Holy Communion is a sacred ritual action, a holy meal through which the church remembers God’s saving work in creation and covenant, in the life, death, and resurrection of Jesus Christ. The church invites and invokes the outpouring of the Holy Spirit, celebrating with thanksgiving Christ’s continuing presence in the world through the Holy Spirit. We receive a foretaste of and anticipate the heavenly banquet.
Holy Communion is also often referred to as Eucharist or the Lord’s Supper. Each of these names finds its roots in the witness of the New Testament and in the life of the early church. Holy Communion emphasizes the holy meal as a means by which we participate in a holy and loving relationship with God and our neighbors (1 Cor. 10:16-17). Eucharist, from the Greek word meaning “to give thanks,” reminds us that when Jesus gathered his disciples for a meal, he gave thanks to God for God’s creating and saving work in the world (Luke 22:17-20; 1 Cor. 11:23-26). This understanding is reflected in the fact that many churches call the prayer at the holy meal the “Great Thanksgiving.”
In Eucharist we continue Jesus’ action of thanksgiving as we offer our own praise and thanks to God. The Great Thanksgiving typically includes remembrance of God’s saving work in the history of Israel, in Christ, and in the church; a specific recalling (anamnesis) of the actions of Jesus at the Last Supper; and an invocation of the Holy Spirit (epiclesis) over the bread and cup that they may be, for God’s people, the body and blood of Christ and that we may be Christ’s body in the world.
Churches variously speak of Holy Communion as sacrament or ordinance. When we speak of the holy meal as sacrament, we emphasize God’s action toward us. We see in the meal a sign and means of God’s grace toward the world. In the sharing of bread and wine, God reaches out to persons and communities in grace, bringing life, strength, and confidence in the life of faith. In speaking of the holy meal as ordinance, we emphasize the way in which the meal is a command or law for the church. As such, the emphasis falls on our actions of obedience to Christ’s command that we “do this in remembrance of [him]” as recounted in the stories of the Last Supper (Luke 22:14-23 and parallels). These two understandings together enable us to see the holy meal as a means of God’s gracious action toward us and a means by which we respond to God’s grace with faith in obedience.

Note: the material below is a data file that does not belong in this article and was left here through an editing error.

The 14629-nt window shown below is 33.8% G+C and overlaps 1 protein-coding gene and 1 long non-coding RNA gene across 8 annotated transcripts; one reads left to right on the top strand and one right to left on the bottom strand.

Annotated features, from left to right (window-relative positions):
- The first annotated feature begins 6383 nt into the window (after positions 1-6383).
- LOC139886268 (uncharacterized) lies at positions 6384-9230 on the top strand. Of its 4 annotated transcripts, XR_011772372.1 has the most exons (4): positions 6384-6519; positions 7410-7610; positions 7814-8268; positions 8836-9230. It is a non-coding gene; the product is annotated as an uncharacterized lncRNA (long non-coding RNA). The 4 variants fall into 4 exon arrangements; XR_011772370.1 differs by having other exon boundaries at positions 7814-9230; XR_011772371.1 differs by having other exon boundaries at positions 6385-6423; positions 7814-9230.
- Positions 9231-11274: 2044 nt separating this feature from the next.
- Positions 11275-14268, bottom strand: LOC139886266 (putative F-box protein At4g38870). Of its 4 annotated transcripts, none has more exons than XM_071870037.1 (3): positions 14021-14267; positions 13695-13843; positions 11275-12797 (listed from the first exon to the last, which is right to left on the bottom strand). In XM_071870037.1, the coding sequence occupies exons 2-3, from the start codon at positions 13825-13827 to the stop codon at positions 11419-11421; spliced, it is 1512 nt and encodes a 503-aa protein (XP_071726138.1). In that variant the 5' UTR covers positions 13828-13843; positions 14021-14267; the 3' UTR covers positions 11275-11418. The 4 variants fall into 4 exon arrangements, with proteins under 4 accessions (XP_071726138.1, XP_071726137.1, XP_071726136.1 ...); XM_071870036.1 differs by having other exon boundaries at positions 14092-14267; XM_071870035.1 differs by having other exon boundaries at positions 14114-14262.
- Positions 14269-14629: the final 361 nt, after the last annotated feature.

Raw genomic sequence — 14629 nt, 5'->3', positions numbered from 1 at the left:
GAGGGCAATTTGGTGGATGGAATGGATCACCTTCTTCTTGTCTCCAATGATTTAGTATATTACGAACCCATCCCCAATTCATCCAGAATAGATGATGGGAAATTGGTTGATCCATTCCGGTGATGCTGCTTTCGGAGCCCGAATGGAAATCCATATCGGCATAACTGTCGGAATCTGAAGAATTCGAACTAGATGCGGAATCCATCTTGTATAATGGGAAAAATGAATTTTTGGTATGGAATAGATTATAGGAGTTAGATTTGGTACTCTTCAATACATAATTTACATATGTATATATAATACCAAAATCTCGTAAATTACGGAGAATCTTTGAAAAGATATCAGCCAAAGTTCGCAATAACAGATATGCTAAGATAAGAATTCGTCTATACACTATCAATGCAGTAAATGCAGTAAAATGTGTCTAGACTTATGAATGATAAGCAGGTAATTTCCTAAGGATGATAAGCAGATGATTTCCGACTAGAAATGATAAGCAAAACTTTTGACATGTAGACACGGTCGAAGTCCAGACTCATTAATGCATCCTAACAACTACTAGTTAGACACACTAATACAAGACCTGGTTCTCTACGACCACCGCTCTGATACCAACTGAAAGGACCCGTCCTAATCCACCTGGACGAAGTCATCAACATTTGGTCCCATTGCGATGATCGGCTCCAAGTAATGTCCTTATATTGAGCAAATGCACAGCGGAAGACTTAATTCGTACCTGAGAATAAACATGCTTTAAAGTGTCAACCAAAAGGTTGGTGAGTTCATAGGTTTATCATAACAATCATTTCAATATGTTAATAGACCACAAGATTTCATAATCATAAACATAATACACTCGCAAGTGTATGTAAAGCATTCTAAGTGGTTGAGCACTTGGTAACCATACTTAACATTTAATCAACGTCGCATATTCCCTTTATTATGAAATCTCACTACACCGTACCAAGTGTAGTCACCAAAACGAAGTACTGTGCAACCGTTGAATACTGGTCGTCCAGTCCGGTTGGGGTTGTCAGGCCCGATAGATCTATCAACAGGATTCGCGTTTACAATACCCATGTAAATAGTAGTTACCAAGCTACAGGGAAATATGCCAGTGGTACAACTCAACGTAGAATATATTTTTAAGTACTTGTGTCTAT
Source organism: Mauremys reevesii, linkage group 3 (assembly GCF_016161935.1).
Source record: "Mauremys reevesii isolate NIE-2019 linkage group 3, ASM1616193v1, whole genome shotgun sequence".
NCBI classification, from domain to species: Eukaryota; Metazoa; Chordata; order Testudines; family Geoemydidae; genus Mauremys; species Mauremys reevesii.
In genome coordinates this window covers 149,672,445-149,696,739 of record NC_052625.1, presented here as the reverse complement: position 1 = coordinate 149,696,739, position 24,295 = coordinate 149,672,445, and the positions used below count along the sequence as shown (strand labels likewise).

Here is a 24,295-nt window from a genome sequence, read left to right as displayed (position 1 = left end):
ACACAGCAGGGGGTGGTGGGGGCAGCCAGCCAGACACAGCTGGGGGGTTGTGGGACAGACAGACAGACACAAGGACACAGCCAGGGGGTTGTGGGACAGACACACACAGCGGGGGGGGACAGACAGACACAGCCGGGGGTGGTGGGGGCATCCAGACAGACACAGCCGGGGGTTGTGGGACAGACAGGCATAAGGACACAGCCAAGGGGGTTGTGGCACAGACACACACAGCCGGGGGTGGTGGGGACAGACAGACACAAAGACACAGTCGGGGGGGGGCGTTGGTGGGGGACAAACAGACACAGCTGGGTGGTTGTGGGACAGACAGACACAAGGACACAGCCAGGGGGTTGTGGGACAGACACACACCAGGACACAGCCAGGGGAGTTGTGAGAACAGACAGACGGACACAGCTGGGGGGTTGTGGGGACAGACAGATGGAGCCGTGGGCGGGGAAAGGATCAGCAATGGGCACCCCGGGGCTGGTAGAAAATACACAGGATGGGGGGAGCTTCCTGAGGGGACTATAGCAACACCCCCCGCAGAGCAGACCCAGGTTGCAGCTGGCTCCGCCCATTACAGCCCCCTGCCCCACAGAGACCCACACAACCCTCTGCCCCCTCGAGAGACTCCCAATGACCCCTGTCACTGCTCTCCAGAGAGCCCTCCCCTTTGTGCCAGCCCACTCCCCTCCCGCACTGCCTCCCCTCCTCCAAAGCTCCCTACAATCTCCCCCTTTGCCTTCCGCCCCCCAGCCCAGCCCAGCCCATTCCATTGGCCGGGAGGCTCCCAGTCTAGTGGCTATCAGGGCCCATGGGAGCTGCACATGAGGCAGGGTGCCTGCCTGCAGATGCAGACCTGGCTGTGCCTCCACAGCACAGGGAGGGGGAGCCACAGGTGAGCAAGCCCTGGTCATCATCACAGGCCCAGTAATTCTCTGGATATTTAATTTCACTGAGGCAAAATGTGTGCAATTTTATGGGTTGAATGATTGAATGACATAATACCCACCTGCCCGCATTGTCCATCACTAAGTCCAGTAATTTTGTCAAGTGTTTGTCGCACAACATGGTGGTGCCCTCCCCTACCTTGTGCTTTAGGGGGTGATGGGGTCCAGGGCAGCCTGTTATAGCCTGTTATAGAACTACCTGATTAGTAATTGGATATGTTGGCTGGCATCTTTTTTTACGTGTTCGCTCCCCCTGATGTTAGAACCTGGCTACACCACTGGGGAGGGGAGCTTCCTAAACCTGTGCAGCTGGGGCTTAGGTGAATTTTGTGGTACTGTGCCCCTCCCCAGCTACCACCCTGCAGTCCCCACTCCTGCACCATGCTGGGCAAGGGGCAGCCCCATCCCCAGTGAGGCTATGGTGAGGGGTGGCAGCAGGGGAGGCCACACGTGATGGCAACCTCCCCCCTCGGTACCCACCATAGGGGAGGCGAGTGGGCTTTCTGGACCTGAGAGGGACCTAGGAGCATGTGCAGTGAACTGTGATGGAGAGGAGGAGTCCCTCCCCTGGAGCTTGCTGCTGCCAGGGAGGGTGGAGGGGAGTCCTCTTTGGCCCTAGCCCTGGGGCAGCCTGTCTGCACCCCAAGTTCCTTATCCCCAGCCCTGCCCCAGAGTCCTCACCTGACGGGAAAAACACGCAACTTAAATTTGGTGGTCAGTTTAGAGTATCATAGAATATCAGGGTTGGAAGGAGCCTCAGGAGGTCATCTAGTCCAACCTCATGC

The basic ecumenical shape of Holy Communion reflects a fourfold shape of gathering, Word, table, and sending. The community of faith gathers with prayer and song. The Word is proclaimed through the reading of scripture and interpreted through preaching, music, and other arts. The community responds to the Word in intercessory prayer for the world and acts of commitment and baptism. We prepare the table with the offerings of our gifts and with the gifts of bread and wine. Thanksgiving is offered, bread broken, wine poured; the bread and cup are shared with all who may receive. Depending on the rules of the community, these may be all who wish to receive, all who are baptized, all who are formal members of the community in good standing, or some other defined group. The action at the table reflects the biblical actions—take, bless, break, and give—that accompany all of the meals Jesus shares with his disciples. (See the feeding of the multitudes in Matthew 14:13-21 and parallels.) With concluding prayers, songs, and blessings, the community is sent into the world to continue its ministry of self-giving and worshipful service.E. Byron (Ron) Anderson is Styberg Professor of Worship and director of the Nellie B. Ebersol Program in Music Ministry at Garrett-Evangelical Theological Seminary. He is an ordained elder in full connection with the Minnesota Annual Conference of The United Methodist Church. His research and writing focuses on the connection between worship and Christian formation. Anderson is the author and editor of several books, including Worship and Christian Identity (Liturgical Press), Taught by God: Teaching and Spiritual Formation (coauthored with Karen Marie Yust, Chalice Press), and Worship Matters, 2 vols. (Discipleship Resources).
For further reading, see That We May Perfectly Love Thee by Robert Benson.
This article is an excerpt from pages 132-133 of The Upper Room Dictionary of Christian Spiritual Formation, edited by Keith Beasley-Topliffe. Copyright © 2003 by Upper Room Books. All rights reserved. Used by permission of Upper Room Books.